I made a mini-love letter to the people of Los Angeles in the form of a 30 second video.
First is a clip of today’s police brutality march where 1,000+ of us shut down some streets of downtown LA. It was partially in solidarity with events in Ferguson, but mainly in memory of the multiple unarmed men of color the police have killed in our own city in the past couple of weeks. It’s ridiculous that this is so common of an occurrence. Apparently, someone else got shot by LAPD during our protest mere blocks away.
Shortly after, a few minute walk away, I came upon a three-block long oval of elderly Japanese women performing a choreographed dance routine to Pharrell’s “Happy.” It was cute and kind of a culture shock after shouting at the LAPD… yet also, in a weird way, kind of fitting.
We got a lot of work to do, Los Angeles; keep being awesome in the meantime.
This is absolutely disgusting! Instead of spending that money to help homeless people, you know some of the weakest members of our society who need the protection the most, they’re installing fucking spikes!? (That btw, you paid for.) And you have to pay to sit on a fucking bench? I’m guessing that money will also go to another horrible idea… I would almost get a load of old couches and dump them everywhere those stupid spikes are.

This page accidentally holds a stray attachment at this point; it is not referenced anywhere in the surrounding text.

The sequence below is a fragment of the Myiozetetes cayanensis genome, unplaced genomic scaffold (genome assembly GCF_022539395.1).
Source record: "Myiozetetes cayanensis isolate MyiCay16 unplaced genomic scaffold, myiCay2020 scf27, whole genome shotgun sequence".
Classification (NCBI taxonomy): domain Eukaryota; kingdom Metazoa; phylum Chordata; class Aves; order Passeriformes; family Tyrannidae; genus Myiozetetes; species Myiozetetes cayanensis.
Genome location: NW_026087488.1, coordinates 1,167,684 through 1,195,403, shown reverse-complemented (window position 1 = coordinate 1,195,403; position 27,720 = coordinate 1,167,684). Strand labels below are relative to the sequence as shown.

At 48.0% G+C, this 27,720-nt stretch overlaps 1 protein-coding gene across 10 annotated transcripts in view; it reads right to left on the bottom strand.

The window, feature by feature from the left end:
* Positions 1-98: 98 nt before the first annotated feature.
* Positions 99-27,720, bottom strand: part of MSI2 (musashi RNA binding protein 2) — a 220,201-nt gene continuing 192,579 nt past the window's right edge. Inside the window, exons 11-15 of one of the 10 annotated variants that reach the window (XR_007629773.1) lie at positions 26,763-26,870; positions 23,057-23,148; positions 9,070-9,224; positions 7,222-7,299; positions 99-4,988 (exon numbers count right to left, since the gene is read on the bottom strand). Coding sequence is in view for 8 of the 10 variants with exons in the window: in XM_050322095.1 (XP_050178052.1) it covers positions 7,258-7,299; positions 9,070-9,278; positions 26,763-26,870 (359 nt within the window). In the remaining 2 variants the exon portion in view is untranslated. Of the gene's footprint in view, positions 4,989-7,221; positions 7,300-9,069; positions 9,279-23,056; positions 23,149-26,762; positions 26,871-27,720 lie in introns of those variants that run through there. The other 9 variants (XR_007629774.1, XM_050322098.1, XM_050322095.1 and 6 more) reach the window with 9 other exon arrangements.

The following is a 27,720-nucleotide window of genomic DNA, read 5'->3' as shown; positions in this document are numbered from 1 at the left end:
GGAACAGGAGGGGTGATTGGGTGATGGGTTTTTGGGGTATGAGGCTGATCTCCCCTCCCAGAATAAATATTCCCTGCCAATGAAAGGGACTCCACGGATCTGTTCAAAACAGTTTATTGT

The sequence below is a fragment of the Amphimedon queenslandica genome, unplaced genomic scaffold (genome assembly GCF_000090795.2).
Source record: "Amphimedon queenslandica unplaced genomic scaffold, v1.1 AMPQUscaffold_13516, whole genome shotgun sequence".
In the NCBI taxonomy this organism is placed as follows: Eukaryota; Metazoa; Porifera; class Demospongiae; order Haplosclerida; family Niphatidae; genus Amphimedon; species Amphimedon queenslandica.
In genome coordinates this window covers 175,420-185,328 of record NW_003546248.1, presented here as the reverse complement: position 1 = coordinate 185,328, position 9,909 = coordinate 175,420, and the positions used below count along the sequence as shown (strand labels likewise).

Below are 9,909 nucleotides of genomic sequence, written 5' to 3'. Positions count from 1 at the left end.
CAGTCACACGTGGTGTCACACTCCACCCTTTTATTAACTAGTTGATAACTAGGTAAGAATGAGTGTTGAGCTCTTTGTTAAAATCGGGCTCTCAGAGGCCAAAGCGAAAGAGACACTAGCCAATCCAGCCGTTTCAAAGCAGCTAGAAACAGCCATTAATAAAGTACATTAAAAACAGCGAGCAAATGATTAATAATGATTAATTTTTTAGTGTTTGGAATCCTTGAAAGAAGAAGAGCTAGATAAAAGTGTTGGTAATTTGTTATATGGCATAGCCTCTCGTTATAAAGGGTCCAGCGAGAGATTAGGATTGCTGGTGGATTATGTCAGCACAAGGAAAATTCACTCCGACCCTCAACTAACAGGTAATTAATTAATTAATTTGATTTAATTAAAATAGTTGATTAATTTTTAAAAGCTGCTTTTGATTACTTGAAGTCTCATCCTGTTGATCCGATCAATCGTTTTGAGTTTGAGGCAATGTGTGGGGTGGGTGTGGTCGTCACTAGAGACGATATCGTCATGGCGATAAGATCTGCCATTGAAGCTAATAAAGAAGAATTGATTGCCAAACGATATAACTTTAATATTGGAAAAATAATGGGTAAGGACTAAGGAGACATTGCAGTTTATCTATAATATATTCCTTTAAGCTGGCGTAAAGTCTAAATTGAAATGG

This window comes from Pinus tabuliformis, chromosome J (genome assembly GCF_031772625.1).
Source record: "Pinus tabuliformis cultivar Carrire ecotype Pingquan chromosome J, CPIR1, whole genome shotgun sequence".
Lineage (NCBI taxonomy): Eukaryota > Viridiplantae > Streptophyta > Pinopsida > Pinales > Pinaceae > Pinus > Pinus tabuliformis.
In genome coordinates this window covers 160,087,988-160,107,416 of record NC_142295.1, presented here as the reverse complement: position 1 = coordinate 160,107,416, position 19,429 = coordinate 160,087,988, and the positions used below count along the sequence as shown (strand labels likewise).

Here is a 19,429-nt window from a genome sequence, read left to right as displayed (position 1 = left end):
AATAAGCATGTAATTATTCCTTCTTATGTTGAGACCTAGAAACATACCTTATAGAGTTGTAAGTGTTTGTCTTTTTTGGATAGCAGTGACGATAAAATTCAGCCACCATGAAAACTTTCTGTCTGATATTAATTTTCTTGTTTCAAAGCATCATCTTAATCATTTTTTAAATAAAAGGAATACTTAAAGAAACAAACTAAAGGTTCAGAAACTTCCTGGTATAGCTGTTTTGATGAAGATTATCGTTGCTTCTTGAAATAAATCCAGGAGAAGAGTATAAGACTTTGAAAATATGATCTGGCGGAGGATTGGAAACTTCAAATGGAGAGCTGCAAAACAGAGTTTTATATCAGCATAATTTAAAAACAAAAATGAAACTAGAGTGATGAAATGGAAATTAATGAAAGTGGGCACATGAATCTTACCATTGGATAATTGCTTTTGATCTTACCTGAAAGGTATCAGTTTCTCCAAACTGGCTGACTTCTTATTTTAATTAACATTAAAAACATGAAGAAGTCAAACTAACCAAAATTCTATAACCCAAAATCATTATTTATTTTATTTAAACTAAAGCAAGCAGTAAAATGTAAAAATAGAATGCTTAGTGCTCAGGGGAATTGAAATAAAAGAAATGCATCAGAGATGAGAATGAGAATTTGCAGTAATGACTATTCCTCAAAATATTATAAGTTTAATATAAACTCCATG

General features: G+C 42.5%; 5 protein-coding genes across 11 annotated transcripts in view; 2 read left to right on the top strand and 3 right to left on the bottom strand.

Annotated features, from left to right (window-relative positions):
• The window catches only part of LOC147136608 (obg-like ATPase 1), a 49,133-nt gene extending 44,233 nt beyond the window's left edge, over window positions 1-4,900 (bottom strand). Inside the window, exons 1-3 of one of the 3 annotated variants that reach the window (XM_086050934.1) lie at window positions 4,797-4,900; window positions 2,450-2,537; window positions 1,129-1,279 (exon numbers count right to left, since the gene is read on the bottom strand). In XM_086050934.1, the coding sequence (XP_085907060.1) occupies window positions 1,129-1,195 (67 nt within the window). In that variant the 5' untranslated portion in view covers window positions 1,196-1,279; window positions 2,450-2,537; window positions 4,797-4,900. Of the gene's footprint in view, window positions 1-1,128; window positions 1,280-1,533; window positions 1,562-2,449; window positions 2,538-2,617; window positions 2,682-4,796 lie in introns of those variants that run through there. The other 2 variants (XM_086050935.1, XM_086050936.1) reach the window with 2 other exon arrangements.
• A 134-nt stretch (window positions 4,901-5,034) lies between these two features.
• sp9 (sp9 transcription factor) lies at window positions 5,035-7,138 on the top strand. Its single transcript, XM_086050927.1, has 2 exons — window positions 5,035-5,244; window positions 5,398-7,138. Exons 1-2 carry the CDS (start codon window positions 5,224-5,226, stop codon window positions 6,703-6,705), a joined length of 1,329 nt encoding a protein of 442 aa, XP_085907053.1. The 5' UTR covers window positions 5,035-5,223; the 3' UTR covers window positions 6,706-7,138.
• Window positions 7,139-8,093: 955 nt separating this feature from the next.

The thing is, we could solve the homelessness problem, but no, no, we have to terrorize them because showing compassion would only be humane and that is something humanity outgrew ages ago.
The top one is the International Space Station as it glides over Los Angeles. It goes all the way around the earth every 90 minutes! But you can’t see it during the day (too bright) or in the middle of the night (no reflection from the sun).
The second is a broken Sig Alert traffic camera that tipped towards the ground.
The interior had changed not at all since I went to school there over 30 years ago. Same textured walls, built in cabinets, blue classroom doors, same green linoleum.
I loved going to school here. The kids that went there all lived in the neighborhood. Our parents knew each other. We played at the same park every summer. The teachers were some of the best I’ve had. They would read novels to us while we made drawings, something I now do for a living.
Standing on the playground, it was totally silent except for a tether ball chain pinging against it’s pole, like something from a strange and beautiful dream.